Fri, Sep 14, 2007 - Page 12 News List

Credit Suisse touts local tech giants

TOP PICKS The financial services firm expects corporate PC replacement demand to boost the Asian technology sector, with Taiwanese manufacturers leading the way


Sustained growth prompted Credit Suisse to list local electronics giants Hon Hai Precision Industry Co (鴻海精密), AU Optronics Corp (友達光電) and Powerchip Semiconductor Corp (力晶半導體) among its favorite investment targets, the investment bank said yesterday.

Credit Suisse is positive on the Asian technology sector for the rest of this year and the first half of next year, with revenues and earnings expected to expand by 19 percent this year and 20 percent next year amid slowing capital spending, it said in a statement.

"Investors are seeking good targets that are able to deliver strong growth in the long term and defy low points in the industry," Credit Suisse hardware analyst Robert Cheng (鄭勝榮) said.

"We favor PC companies, as the segment's growth in the third quarter will be the strongest," Cheng said.

Global PC sales are expected to show annual growth of 11 percent to 12 percent this year and next year, driven by corporate PC replacement demand set to start later this year, he said.

Hon Hai, the world's biggest electronics-manufacturing service provider, tops Cheng's selection owing to its strong competitiveness, which he attributes to extensive integration in different materials and assembling, as well as having the US' Apple Inc as a customer.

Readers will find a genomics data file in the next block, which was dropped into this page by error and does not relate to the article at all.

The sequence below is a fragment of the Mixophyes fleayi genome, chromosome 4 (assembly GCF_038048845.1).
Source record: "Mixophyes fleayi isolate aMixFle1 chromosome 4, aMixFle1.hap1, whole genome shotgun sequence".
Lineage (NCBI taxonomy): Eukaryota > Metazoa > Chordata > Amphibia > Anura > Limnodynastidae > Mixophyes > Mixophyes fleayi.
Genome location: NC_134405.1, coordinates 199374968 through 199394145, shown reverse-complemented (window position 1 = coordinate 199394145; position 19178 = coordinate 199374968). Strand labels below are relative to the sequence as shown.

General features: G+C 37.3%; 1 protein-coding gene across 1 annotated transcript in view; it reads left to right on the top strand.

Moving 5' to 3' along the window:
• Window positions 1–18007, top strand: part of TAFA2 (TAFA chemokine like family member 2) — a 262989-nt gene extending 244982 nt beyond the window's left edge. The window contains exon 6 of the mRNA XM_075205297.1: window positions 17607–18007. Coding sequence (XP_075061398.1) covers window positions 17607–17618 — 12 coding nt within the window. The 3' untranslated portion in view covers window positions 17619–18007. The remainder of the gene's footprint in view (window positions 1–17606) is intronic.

Motherboard maker Asustek Computer Inc (華碩電腦) and laptop computer manufacturers Compal Computer Inc (仁寶) and Wistron Inc (緯創) are also listed among Cheng's favorites, as they are gaining market share and are expected to benefit from corporate PC replacements later this year.

Cheng made the remarks at a press briefing on Credit Suisse's three-day annual Asian Technology Conference in Taipei, which opened on Wednesday. More than 300 investors signed up for the conference.

Credit Suisse also overweighted the memory and display segments.

In the memory-chip and flat-panel display sectors, Credit Suisse picked Taiwan's Powerchip and Japanese memory-chip maker Hynix Semiconductor Inc.

It gave an "outperforming" rating on the nation's two biggest makers of liquid-crystal-display (LCD) panels, AU Optronics and Chi Mei Optoelectronics Corp (奇美電子).

Credit Suisse is conservative about foundry companies, or contract chipmakers, "as the big growth is already behind us," analyst Randy Abrams said.

United Microelectronics Corp (聯電) and Taiwan Semiconductor Manufacturing Co (台積電), the world's two biggest contract chipmakers, are expected to report strong figures in the second and third quarters, Abrams said.

However, escalating pricing competition and new players in the computer memory manufacturing sector are casting a shadow over foundry businesses, he said.

Computer memory manufacturers are converting their less advanced 8-inch plants to make chips for products like CMOS image sensors and LCD drivers to compete with existing foundry players, Abrams said.

He expects the impact to be magnified later next year.

Although their growth rates are faster than the overall tech sector, the brokerage advised investors to buy chip designers such as MediaTek Inc (聯發科) and solar-cell manufacturers including Motech Industries Inc (茂迪) only after their stock prices have come down.

It urged investors to avoid contract handset makers such as Compal Communications Inc (華寶通訊).

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